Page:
Confidence sounds to me the most dominant reason for an individual who is sure about their choices; it's a seal of the personality to the point of it being manifested for all to see and to...smell. :-)

  21. Great article.

    I could say that I ONLY wear perfume for MYSELF and that no one has any relevance when it comes to me choosing a fragrance... But that would be a lie.

    I don't know if it's right or wrong or what, but I do take into consideration what other people think. If I'm with my boyfriend I wanna choose something that I like and that ALSO he likes (there are a gazillion perfumes out there, I'm sure I can find something that we both like). I just feel like, wearing something that he doesn't enjoy when I'm with him, would be rude.

    I am also a victim of advertising sometimes and would want to try a fragrance because of the way the ad made me feel/think.

    I used to think that celebrity fragrances smelled cheap and that people would judge me if I wore them. But after a few years trying on some of them I actually really enjoyed them and now own a few, so that was also something I cared about when I was younger.

    So, I can't say that I only wear perfume for myself and that I don't care what other people think. Because I do.

  22. Normita,

    thanks for commenting and brava on your candor!! Takes some guts to admit all those things, I agree with you, whatever we say something enters the equation all the same. :-)

  23. angeliki06:07

    Hi Elena! I only buy the scents that I love. Yet I am very conscious of what other people might say (or even worse, only think) of the way I smell. So, of the scents I love, I only wear the most inoffensive ones during the day, and make sure I keep the heavier ones for cold weather and evenings. I' d positively hate it if someone thought I was trying to gas others out! Last fall I had an appointment with a notary one morning, to make arrangements for a client. It thought the weather had cooled enough for me to wear two sprays of CK Obsession (I don't even like it nowadays, but anyway!). Then the sun came out about two hours later, and it was warm and humid. I a pretty sure I made the notary's secretary gag. That was the day when I decided that any orientals had to be exiled to evening use. Taking others into consideration when picking and wearing perfume is not a matter of manifesting one's individuality (not solely, anyway), but also a matter of politeness and courtesy.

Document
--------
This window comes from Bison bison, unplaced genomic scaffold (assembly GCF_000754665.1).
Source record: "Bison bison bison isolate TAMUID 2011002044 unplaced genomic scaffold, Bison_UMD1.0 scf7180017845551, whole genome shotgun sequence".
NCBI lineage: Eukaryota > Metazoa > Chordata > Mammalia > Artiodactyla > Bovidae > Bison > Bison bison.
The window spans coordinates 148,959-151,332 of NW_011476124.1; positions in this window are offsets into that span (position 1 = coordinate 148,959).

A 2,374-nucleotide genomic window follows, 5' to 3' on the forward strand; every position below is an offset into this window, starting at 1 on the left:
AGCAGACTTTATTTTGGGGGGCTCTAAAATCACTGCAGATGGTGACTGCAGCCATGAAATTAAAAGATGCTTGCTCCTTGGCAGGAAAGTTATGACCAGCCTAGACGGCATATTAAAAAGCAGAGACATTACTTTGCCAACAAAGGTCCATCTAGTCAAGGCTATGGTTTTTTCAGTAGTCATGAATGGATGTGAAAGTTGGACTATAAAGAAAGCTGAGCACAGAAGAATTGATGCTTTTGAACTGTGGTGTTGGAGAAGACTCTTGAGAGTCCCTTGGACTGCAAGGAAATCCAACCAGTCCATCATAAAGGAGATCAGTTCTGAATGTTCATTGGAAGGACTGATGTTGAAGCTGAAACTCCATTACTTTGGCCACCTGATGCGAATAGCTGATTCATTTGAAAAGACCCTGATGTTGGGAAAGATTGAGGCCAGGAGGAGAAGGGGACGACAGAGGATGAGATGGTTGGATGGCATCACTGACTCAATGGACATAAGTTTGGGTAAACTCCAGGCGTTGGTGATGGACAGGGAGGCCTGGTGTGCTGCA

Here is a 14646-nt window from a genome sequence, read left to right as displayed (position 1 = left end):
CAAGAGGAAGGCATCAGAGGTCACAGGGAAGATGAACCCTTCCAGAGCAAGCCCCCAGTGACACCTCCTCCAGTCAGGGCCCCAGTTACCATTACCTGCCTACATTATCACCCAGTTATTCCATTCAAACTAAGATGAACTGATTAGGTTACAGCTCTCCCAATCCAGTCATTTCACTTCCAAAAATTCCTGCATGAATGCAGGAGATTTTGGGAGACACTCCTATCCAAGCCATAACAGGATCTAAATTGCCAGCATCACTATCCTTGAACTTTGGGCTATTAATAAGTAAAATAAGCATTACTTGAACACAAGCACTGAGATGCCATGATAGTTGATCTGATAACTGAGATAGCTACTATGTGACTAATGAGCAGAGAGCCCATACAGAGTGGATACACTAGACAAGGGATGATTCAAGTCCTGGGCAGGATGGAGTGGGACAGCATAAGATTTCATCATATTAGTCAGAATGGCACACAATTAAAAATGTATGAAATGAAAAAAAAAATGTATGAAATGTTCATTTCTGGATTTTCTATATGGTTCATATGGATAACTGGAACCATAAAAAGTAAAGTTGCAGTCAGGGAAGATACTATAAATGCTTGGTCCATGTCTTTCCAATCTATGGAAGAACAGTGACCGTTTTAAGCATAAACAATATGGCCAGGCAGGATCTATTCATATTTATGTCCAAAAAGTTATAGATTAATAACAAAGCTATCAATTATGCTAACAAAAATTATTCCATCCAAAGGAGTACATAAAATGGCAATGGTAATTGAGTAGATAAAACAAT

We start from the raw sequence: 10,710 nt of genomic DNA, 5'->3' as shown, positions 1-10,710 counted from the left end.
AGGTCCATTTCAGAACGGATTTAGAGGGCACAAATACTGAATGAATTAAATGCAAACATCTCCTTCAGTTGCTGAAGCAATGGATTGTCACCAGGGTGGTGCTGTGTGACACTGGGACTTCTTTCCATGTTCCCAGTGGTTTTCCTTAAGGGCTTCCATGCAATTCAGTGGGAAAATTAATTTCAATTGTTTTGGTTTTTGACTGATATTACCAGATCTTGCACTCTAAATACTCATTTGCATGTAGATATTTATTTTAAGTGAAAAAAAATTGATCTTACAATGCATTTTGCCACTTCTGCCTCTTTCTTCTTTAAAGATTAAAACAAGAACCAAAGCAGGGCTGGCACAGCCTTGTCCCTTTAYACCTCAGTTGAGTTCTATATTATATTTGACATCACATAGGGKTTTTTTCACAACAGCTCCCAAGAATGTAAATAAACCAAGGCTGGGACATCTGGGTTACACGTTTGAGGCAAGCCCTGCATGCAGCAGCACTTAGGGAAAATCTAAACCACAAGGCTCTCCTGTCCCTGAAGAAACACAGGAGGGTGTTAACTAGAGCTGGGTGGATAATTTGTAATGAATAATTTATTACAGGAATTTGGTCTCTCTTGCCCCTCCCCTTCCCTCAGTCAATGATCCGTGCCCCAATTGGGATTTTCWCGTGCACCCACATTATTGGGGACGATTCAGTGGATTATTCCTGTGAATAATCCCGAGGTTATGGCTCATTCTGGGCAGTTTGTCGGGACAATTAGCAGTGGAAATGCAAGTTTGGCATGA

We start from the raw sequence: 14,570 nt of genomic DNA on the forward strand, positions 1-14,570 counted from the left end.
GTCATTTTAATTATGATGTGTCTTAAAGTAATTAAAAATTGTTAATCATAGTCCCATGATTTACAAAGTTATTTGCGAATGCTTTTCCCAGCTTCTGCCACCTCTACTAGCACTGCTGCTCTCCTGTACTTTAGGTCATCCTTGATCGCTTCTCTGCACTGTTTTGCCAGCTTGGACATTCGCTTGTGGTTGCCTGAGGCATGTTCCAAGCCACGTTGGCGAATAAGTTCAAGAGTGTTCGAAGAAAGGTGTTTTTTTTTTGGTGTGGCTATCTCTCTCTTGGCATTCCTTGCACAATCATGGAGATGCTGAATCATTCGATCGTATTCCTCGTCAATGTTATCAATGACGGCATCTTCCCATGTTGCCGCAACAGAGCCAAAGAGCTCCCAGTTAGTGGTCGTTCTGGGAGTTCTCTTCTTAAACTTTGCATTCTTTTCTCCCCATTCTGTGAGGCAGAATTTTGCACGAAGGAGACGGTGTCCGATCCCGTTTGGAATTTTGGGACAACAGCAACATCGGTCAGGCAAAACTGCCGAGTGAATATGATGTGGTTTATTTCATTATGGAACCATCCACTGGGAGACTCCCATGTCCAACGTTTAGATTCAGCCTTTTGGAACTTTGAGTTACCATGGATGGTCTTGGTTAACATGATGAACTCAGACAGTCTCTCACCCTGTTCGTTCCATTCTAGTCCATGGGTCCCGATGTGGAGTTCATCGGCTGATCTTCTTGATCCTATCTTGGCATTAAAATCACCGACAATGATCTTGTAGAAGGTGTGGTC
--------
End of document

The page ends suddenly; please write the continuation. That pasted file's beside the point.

1. Hi there! Very succinct point. I sympathize.

      To be honest, I find that with the change of the climate (all this humidity in Athens at least) it doesn't really move me to wear fragrance in the summer months anymore....It's sad really, because when I pick up a bottle and spray at home when the air condition is on I wonder "why am I not wearing this? It's gorgeous!" and I pretty much say this for ALL my collection, which is saying something. I don't know, maybe I'm a little jaded? Could be.

      Another thing: Since Greeks aren't scent phobic I wouldn't want to start *making* them scent phobic by always opting for the inoffensive stuff. It'd be a shame to ruin a whole generation's or two sensory perception, wouldn't it? Therefore I say find worthwhile summer fragrances, cool chypres, tangy citruses, something with light incense, and use those in the warmer months.

  24. I think things are changing and this time in scent loving people again, because this winter I have discovered that a lot of people actually have craved scents when I have forgot myself and used Must, Scherrer, Voile D'amber, White Diamonds or other perfumes with monster sillage when I needed to be in touch with other people.

    One lady followed me while I was grocery shopping because of Scherrer, I noticed her, but thought her weird before she introduced herself, complimented me about the intoxication smell and asked about the perfume. I gave her directions on how to get herself a bottle of Scherrer. I thought it could not hurt. Even if we lived in the same town.

    Scherrer is big enough for the both of us.

    Men loves Cartiers Must, so it is a choice when going out looking for men. They automaticly wants to snuggle. It's amber is very comforting for me too.

    White Diamond is a true power lady scent and always get noticed and complimented, even if people recognise its retro feel.

    Those perfumes have in common that they are quality with a huge Q.

    I am going to order Salome soon, wonder how people will respond to that one, I am so excited...

    But I have a theory of that I think that many people hate smelling people and certain perfumes because it is uncomfortable to get turned on in a public place.

    Anyway, just a couple of years ago everybody would "hate" me if I showed up with some of my big scents, so I believe it is time that the baby sillage grows.

  25. Anonymous14:00

    I'm a man who only wears perfumes for myself. I used to wear them for women. I used to believe the hype about "panty droppers" spread by other men and by fragrance marketers. Now I use fragrances as a way of sorting out the boring, predictable women from the ones who are going to be more interesting to spend time with. I wear exactly what I want. If a woman likes it, then good. If not, then she probably won't like other things that I like. So I've saved a whole lot of time by just being true to myself and wearing the cologne I want to wear.